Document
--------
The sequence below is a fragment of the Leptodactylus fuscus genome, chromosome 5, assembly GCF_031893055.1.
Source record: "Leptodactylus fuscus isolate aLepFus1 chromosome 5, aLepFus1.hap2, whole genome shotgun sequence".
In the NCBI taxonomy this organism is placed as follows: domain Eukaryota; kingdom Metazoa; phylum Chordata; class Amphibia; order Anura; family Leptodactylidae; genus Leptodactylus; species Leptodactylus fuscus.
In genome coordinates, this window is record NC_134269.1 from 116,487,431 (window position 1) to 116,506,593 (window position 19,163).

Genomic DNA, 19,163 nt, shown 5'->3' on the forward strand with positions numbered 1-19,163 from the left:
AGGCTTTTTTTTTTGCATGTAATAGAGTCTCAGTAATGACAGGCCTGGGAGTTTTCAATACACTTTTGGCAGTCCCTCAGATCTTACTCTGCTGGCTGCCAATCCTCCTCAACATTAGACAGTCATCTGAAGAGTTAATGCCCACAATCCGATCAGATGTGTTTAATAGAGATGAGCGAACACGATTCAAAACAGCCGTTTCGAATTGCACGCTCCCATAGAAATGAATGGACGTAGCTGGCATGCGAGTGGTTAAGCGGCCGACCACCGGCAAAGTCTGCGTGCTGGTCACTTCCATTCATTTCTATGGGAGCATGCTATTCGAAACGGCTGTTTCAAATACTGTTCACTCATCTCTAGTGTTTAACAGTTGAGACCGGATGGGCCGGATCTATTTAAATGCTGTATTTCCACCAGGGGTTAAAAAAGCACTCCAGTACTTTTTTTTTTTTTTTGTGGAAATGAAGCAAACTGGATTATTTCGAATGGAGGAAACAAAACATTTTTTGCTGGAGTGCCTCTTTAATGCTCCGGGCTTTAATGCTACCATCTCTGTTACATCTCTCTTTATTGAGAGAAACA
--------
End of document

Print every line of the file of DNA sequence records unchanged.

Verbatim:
The sequence below is a fragment of the Leptodactylus fuscus genome, chromosome 5, assembly GCF_031893055.1.
Source record: "Leptodactylus fuscus isolate aLepFus1 chromosome 5, aLepFus1.hap2, whole genome shotgun sequence".
In the NCBI taxonomy this organism is placed as follows: domain Eukaryota; kingdom Metazoa; phylum Chordata; class Amphibia; order Anura; family Leptodactylidae; genus Leptodactylus; species Leptodactylus fuscus.
In genome coordinates, this window is record NC_134269.1 from 116,487,431 (window position 1) to 116,506,593 (window position 19,163).

Genomic DNA, 19,163 nt, shown 5'->3' on the forward strand with positions numbered 1-19,163 from the left:
AGGCTTTTTTTTTTGCATGTAATAGAGTCTCAGTAATGACAGGCCTGGGAGTTTTCAATACACTTTTGGCAGTCCCTCAGATCTTACTCTGCTGGCTGCCAATCCTCCTCAACATTAGACAGTCATCTGAAGAGTTAATGCCCACAATCCGATCAGATGTGTTTAATAGAGATGAGCGAACACGATTCAAAACAGCCGTTTCGAATTGCACGCTCCCATAGAAATGAATGGACGTAGCTGGCATGCGAGTGGTTAAGCGGCCGACCACCGGCAAAGTCTGCGTGCTGGTCACTTCCATTCATTTCTATGGGAGCATGCTATTCGAAACGGCTGTTTCAAATACTGTTCACTCATCTCTAGTGTTTAACAGTTGAGACCGGATGGGCCGGATCTATTTAAATGCTGTATTTCCACCAGGGGTTAAAAAAGCACTCCAGTACTTTTTTTTTTTTTTTGTGGAAATGAAGCAAACTGGATTATTTCGAATGGAGGAAACAAAACATTTTTTGCTGGAGTGCCTCTTTAATGCTCCGGGCTTTAATGCTACCATCTCTGTTACATCTCTCTTTATTGAGAGAAACA